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 SiriusXM announced today that GRAMMY Award-winning, iconic British band Duran Duran will perform a special invitation-only show for SiriusXM on Saturday, December 9 at the Faena Theater in Miami Beach. 
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Interview with Paula Abdul of So You Think You Can Dance

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 unnamed-4Season 12 of So You Think You Can Dance with Paula Abdul
(
Judge)

 

 

IT’S STAGE VS. STREET! NEW SEASON, NEW JUDGES, NEW FORMAT ON THE SEASON 12 PREMIERE OF “SO YOU THINK YOU CAN DANCE” MONDAY, JUNE 1, ON FOX Exclusive Interview with Honorary All-Star First Lady Michelle Obama

Monday, June 1, On FOX

The Emmy Award-winning SO YOU THINK YOU CAN DANCE, the original and hottest dance show, is back! It’s time to pop lock and drop in for an all-new season, new contestants and the best and worst of auditions. Season 12 features an intensified competition between dancers from stage and street as the judges – Nigel Lythgoe, Paula Abdul and Jason Derulo – search New York, Dallas, Detroit, Memphis and Los Angeles for America’s Favorite Dancer. Also featured is an exclusive interview with honorary All-Star First Lady Michelle Obama. See who struts into the judges’ hearts and who trips up on the all-new “Auditions #1: Memphis and Dallas” Season Premiere episode of SO YOU THINK YOU CAN DANCE Monday, June 1 (8:00-10:00 PM ET/PT) on FOX. (DAN-1201) (TV-D, L)

Paula Abdul is a groundbreaking choreographer, dancer, songwriter, performer, designer, actor and businesswoman. She is a two-time Emmy Award winner, Grammy Award winner, three-time American Music Award winner, a seven-time MTV Video Award winner and multi-Platinum recording artist who has been entertaining her fans for over 25 years. Abdul was a resident judge for eight seasons on AMERICAN IDOL and the first season on THE X FACTOR. Most recently, she was the lead judge on the Australian hit dance competition series, “So You Think You Can Dance Australia.” Her work as choreographer includes her Emmy Award-winning contributions to “The Tracey Ullmann Show” and “The 17th Annual American Music Awards.” She also has choreographed for Duran Duran, ZZ Top, the Jackson family, George Michael, Luther Vandross, INXS, Heart and Prince.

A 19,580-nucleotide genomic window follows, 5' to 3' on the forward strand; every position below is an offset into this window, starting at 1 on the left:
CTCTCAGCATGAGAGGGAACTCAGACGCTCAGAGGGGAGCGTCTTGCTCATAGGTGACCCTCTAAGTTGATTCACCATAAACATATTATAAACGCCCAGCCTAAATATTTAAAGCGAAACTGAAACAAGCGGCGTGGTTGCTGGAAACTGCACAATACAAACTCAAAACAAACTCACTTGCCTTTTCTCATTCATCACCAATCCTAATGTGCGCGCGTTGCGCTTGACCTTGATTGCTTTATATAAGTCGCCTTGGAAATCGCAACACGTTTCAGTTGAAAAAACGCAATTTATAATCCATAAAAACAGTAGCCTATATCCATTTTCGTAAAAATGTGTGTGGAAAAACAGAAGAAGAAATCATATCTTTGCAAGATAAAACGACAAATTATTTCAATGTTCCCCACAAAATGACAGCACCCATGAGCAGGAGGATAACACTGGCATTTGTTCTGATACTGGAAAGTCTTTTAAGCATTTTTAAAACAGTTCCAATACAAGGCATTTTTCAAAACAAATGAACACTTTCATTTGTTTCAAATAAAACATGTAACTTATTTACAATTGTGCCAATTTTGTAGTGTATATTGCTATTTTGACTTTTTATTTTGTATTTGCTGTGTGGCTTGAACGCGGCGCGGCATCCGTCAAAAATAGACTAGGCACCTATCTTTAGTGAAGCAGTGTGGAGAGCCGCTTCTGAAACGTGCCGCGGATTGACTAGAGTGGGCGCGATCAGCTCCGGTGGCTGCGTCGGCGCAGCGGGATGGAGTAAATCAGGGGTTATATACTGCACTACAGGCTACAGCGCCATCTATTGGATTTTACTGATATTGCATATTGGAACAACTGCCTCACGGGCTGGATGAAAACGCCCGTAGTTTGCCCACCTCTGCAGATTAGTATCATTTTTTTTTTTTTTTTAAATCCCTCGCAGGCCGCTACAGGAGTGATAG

Host: Cat Deeley

Judges: Nigel Lythgoe, Paula Abdul, Jason Derulo
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Paula, please share with us a little about your background in dancing?

Paula Abdul: Well, it all started when I was four years old when I first watched Singing in the Rain with my family.  I fell in love with Gene Kelly, and my parents said that I stood up and proclaimed that I’m going to be an entertainer, and honestly, I never stopped.  I never looked back, and I started which is considered kind of late because kids today when we’re auditioning them, when I say how old were you when you first started, they say like two and a half, three years old, and my response is why did you start so late, but for me, I started when I was seven and a half.  So, I fell in love with dancing, and I did training in some ballet and tap and jazz and modern and musical theatre, fell in love with it, and I just knew from an early age that I would be a choreographer, and I didn’t ever look back.  My first audition as a Laker girl, that was my first job, and I took that seriously and transformed the Laker girls into a legitimate dance team.  That’s where I got my break, and I was discovered by The Jacksons and that was my first tour I went on when I was a teenager, still choreographed my very first film, which was with Mr. McDreamy from Grey’s Anatomy, Patrick Dempsey, and I did Can’t Buy me Love and went on to do Bull Durham and Coming to America, I did the big African dance scene, and Jerry Maguire, The Doors, so on and so forth and did tours from The Jacksons to Janet Jackson, and ZZ Top, George Michael, on and on and on.  So, I’ve had a wonderful experience and went on to choreograph the Academy Awards while I was doing my pop music as well.